These Are the Biggest 'Guns' To Ever Fire a Shot

War Is Boring
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War Is Boring

Security, Europe

History says so.

These Are the Biggest 'Guns' To Ever Fire a Shot

In 1453, after his artillery corps reduced the thousand-year-old walls of Constantinople to rubble, Sultan Mehmet II claimed the city for the Ottoman Empire. Europe named the metal tubes that fired projectiles “gunnildes,” which became “guns.”

As a quintessential high-end machined product, the large gun reached its pinnacle during the Industrial Age.

(This article by David Axe originally appeared at War is Boring in 2013.)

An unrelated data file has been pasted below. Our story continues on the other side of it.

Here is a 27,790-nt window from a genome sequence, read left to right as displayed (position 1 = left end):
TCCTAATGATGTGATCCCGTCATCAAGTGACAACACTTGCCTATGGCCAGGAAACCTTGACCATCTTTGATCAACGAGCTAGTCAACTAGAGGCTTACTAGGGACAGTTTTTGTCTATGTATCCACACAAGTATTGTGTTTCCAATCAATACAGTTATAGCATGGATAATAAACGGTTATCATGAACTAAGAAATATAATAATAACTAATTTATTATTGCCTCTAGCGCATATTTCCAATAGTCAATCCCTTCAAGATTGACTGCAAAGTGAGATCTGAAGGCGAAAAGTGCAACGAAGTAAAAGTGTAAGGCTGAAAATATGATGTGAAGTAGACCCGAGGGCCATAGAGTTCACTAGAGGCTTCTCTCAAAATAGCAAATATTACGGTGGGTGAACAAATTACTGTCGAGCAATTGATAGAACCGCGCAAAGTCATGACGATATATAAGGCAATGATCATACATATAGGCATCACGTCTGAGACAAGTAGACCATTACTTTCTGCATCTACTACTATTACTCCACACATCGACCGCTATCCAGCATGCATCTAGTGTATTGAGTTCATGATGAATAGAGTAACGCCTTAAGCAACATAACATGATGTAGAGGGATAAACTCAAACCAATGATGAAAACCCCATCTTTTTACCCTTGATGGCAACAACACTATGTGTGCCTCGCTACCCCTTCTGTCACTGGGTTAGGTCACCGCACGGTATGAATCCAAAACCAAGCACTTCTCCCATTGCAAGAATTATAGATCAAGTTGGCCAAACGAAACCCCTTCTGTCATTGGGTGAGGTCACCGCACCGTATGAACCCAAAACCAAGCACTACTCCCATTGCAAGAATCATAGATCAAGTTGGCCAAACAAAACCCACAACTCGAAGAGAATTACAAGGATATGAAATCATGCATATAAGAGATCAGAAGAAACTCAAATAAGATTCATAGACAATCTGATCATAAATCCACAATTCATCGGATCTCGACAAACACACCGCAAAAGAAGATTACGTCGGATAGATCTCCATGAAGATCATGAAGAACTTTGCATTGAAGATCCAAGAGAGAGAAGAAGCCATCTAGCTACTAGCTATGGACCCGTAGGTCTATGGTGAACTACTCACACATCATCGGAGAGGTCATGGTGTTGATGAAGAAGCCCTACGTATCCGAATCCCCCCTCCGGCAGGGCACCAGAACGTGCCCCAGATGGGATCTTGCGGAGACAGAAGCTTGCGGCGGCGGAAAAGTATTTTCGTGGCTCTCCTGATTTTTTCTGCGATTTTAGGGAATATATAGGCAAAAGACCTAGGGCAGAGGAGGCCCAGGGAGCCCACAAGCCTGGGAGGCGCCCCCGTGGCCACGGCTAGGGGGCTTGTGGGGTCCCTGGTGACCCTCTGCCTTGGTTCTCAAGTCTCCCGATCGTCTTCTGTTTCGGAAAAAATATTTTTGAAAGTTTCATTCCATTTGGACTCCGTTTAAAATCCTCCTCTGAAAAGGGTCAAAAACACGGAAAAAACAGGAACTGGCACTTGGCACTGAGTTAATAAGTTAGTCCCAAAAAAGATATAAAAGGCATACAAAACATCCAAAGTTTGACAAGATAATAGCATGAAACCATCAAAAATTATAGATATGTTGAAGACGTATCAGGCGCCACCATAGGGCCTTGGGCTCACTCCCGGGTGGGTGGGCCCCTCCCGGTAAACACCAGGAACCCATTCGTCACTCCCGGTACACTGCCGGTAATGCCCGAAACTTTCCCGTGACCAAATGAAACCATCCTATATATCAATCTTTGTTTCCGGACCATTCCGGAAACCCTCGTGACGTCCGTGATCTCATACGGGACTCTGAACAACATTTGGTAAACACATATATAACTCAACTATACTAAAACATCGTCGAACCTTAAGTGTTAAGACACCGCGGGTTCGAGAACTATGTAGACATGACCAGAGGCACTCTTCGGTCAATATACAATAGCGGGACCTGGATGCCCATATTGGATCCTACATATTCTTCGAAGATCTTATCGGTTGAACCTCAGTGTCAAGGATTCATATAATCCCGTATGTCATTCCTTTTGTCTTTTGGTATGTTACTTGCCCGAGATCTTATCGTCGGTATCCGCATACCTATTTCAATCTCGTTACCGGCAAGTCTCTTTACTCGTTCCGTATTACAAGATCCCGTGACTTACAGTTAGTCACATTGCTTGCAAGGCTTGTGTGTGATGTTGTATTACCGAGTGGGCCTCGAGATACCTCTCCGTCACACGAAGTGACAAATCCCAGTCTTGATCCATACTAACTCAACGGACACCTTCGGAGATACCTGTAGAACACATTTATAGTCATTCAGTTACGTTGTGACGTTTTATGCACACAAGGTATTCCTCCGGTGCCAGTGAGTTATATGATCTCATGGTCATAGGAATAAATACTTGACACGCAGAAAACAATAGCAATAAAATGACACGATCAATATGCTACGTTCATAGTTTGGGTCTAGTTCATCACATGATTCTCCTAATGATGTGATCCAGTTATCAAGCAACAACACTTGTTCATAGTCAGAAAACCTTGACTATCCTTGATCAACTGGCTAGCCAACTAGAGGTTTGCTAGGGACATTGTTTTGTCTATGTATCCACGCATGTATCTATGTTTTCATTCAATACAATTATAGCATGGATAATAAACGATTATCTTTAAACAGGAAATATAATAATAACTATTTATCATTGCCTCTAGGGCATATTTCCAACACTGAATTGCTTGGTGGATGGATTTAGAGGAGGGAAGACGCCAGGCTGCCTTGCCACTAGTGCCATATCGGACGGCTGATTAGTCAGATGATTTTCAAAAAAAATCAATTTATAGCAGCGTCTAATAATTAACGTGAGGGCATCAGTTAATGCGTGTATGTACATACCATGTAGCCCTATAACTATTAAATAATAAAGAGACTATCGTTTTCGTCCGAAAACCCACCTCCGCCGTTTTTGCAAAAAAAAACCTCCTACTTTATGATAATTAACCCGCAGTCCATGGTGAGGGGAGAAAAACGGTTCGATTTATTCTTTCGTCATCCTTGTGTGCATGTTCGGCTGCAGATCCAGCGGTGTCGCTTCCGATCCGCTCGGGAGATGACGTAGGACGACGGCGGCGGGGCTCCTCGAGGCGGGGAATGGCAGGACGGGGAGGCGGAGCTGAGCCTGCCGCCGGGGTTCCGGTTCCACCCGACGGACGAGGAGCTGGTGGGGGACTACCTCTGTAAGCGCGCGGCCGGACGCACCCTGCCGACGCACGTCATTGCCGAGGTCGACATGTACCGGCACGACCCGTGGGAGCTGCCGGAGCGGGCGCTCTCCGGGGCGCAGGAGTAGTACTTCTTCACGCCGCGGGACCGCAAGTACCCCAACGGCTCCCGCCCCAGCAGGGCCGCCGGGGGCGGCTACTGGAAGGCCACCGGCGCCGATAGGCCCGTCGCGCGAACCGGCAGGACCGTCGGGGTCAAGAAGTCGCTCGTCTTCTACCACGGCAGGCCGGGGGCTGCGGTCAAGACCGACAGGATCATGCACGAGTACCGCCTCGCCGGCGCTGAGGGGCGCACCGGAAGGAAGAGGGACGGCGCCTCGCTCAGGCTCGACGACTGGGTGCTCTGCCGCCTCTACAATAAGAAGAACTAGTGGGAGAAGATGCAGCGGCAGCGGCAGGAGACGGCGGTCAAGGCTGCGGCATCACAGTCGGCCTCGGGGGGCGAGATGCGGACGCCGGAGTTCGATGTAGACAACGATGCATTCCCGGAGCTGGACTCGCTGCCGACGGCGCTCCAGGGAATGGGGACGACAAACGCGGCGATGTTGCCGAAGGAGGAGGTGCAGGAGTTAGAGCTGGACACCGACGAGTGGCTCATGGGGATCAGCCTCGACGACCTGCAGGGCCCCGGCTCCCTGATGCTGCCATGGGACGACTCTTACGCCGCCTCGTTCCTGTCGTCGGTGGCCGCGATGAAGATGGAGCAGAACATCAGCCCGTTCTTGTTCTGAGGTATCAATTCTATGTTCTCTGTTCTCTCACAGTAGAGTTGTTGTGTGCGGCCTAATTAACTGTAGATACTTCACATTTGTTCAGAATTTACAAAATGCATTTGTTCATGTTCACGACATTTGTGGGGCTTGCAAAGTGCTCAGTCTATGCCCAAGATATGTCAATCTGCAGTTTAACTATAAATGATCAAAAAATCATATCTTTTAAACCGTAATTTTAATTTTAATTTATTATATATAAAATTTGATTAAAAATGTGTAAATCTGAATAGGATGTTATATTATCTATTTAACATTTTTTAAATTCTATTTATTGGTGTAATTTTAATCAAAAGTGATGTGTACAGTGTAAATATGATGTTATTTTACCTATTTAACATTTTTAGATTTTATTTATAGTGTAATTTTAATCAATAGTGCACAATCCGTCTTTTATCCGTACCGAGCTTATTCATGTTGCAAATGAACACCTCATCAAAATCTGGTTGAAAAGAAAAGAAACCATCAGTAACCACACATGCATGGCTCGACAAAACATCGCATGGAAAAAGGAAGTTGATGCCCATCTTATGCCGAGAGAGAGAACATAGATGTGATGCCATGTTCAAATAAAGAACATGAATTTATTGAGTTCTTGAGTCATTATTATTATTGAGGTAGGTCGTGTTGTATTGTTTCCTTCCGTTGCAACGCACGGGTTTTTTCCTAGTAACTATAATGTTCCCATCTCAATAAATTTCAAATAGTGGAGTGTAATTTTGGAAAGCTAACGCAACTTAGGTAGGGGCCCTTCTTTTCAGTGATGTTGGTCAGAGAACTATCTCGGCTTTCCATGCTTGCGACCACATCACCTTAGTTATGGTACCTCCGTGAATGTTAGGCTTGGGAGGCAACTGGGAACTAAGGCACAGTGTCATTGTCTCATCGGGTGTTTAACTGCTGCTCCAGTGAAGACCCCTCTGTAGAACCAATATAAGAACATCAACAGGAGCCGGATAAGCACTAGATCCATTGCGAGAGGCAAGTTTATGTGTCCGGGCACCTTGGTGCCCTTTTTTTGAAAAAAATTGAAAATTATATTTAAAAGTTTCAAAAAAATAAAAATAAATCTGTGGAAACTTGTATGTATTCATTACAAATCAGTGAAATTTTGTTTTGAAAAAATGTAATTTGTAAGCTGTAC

The Kaiser’s World War I “Paris Gun” captured the imagination with its sheer scale; its quarter-ton rounds pierced the stratosphere when lobbed 75 miles downrange into the Paris arrondissements.

Later during World War II the cities of Sevastopol and Leningrad were subjected to fire by the largest mobile artillery ever built: the “Karl” 23-inch mortar and the “Gustav” 32-inch railway gun.

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